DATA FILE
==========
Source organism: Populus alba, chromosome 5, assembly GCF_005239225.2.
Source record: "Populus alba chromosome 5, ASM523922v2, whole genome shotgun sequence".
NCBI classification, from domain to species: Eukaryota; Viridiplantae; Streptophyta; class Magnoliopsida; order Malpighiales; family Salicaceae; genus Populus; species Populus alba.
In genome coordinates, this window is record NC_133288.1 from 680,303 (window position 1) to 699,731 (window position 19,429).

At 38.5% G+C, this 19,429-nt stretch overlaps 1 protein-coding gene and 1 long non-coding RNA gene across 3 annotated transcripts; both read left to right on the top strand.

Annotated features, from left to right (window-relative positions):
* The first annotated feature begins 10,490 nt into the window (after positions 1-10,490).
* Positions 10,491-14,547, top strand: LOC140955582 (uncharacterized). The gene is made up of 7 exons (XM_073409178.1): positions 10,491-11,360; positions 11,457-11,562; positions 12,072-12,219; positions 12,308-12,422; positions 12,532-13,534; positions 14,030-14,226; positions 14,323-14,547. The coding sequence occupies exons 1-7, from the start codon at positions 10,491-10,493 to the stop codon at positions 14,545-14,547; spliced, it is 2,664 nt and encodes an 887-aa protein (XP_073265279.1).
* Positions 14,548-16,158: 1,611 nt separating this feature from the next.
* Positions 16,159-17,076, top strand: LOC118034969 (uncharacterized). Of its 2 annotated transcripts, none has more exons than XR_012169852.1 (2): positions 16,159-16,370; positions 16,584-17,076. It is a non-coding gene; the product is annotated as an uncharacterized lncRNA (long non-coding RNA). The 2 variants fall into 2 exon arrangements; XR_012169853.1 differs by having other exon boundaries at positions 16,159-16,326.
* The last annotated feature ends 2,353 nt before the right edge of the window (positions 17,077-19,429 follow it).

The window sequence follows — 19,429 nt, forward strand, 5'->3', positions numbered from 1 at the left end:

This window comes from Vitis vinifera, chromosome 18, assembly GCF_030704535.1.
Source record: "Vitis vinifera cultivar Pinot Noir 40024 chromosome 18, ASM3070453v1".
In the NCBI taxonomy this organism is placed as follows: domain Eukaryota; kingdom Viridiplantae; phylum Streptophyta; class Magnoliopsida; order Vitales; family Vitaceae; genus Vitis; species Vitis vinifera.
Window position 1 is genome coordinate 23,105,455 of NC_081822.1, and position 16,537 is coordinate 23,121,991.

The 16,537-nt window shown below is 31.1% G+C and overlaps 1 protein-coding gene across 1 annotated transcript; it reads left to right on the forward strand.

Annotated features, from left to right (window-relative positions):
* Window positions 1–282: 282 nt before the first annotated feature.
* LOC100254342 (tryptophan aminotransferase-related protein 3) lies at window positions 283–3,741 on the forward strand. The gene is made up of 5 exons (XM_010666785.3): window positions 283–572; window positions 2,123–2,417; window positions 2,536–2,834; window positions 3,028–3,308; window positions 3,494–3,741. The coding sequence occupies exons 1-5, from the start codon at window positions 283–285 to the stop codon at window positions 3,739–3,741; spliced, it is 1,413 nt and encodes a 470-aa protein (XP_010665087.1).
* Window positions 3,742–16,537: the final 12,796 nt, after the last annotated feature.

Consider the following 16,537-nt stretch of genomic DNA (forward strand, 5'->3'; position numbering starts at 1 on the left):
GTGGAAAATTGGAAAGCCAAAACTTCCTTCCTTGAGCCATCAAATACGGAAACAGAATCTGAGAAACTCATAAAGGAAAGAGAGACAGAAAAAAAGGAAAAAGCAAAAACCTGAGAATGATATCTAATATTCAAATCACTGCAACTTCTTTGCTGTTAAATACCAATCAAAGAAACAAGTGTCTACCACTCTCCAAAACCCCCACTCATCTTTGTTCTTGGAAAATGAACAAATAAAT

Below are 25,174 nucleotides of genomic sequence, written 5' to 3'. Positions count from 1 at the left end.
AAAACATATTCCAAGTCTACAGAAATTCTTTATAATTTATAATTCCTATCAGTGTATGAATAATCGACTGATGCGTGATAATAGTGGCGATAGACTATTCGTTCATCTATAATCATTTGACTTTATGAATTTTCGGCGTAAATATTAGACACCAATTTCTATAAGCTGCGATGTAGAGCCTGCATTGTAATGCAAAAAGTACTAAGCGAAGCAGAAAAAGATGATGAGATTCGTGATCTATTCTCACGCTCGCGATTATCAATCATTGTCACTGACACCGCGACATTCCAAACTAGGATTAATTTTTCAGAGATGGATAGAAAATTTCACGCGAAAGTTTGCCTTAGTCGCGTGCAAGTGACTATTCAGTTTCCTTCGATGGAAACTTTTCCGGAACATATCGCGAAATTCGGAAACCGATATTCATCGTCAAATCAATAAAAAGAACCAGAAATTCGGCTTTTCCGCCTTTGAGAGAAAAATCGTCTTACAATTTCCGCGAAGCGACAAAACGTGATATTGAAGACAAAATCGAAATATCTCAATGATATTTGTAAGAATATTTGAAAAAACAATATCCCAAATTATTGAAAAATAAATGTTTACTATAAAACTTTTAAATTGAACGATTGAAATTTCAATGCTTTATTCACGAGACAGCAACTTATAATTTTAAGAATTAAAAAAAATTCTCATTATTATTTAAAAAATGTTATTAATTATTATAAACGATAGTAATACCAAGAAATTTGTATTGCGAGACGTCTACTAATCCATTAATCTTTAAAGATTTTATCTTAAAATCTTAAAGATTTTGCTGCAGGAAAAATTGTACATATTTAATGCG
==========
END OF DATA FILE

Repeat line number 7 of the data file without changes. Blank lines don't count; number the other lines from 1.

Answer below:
* The first annotated feature begins 10,490 nt into the window (after positions 1-10,490).